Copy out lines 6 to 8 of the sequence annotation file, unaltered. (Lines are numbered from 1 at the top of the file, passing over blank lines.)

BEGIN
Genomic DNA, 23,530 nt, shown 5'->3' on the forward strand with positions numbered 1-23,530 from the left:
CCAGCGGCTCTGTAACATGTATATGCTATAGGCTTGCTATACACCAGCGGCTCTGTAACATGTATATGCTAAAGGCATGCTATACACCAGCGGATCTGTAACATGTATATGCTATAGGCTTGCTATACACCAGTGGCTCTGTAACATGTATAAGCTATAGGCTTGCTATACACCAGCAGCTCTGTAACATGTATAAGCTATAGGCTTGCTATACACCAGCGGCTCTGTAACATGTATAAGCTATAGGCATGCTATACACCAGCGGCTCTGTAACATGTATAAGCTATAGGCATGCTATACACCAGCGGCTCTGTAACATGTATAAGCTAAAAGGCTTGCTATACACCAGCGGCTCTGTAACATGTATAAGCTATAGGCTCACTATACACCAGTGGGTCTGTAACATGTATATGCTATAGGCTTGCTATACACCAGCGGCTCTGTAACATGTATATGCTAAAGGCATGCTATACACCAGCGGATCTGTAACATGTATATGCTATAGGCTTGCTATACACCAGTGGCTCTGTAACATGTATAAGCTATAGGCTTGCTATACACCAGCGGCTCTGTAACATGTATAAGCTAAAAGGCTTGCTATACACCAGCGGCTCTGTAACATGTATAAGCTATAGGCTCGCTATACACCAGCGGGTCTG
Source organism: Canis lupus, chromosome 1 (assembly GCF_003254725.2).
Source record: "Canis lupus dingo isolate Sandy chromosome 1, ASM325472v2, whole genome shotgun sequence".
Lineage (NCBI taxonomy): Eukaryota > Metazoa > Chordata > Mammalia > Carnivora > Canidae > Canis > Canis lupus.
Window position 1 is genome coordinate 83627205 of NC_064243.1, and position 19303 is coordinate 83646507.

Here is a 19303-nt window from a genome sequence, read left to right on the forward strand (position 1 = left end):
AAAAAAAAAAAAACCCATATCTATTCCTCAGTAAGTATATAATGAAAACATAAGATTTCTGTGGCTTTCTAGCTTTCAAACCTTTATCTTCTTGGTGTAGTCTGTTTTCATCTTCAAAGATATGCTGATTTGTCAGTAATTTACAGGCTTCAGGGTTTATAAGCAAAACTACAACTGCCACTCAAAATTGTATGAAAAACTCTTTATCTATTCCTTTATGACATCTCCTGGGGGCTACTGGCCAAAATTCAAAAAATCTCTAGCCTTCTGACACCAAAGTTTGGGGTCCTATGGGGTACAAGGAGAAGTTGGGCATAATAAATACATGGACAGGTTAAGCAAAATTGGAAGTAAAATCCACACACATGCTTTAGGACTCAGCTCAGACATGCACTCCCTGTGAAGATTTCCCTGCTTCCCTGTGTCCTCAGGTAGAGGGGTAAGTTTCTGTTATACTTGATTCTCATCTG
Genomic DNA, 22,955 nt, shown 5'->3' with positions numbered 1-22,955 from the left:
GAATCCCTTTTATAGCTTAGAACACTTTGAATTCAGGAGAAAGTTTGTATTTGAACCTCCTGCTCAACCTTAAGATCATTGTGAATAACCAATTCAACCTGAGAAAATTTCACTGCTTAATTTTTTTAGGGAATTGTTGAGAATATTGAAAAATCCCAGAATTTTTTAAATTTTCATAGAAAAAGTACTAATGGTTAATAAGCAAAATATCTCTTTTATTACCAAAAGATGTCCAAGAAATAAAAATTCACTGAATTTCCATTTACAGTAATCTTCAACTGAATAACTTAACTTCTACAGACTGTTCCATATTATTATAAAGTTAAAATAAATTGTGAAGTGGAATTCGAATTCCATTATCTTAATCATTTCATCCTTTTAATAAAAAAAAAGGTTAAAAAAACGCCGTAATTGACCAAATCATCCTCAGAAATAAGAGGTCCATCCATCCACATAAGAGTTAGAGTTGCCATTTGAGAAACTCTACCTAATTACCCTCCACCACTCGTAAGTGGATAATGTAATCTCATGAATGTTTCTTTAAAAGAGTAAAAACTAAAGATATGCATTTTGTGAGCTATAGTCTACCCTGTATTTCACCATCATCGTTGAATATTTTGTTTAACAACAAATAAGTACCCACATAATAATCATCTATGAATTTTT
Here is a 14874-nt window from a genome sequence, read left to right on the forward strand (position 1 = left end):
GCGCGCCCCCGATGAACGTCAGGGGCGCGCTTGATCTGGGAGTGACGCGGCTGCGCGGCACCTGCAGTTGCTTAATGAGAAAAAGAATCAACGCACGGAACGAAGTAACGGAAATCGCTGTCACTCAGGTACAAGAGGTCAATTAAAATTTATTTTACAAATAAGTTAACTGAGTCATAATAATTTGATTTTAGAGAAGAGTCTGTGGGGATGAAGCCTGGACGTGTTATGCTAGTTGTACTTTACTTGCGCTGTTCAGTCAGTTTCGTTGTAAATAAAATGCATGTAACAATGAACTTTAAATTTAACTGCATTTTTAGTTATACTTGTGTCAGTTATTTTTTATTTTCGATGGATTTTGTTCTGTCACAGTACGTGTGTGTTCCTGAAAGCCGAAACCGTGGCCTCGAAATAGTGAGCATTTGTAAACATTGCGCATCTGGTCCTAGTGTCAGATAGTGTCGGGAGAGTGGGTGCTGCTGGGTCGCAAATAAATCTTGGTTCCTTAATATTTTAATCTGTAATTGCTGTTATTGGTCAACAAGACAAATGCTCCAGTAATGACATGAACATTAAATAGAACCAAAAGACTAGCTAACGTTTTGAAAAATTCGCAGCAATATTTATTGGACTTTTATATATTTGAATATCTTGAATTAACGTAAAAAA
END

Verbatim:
Window position 1 is genome coordinate 83627205 of NC_064243.1, and position 19303 is coordinate 83646507.

Here is a 19303-nt window from a genome sequence, read left to right on the forward strand (position 1 = left end):
AAAAAAAAAAAAACCCATATCTATTCCTCAGTAAGTATATAATGAAAACATAAGATTTCTGTGGCTTTCTAGCTTTCAAACCTTTATCTTCTTGGTGTAGTCTGTTTTCATCTTCAAAGATATGCTGATTTGTCAGTAATTTACAGGCTTCAGGGTTTATAAGCAAAACTACAACTGCCACTCAAAATTGTATGAAAAACTCTTTATCTATTCCTTTATGACATCTCCTGGGGGCTACTGGCCAAAATTCAAAAAATCTCTAGCCTTCTGACACCAAAGTTTGGGGTCCTATGGGGTACAAGGAGAAGTTGGGCATAATAAATACATGGACAGGTTAAGCAAAATTGGAAGTAAAATCCACACACATGCTTTAGGACTCAGCTCAGACATGCACTCCCTGTGAAGATTTCCCTGCTTCCCTGTGTCCTCAGGTAGAGGGGTAAGTTTCTGTTATACTTGATTCTCATCTG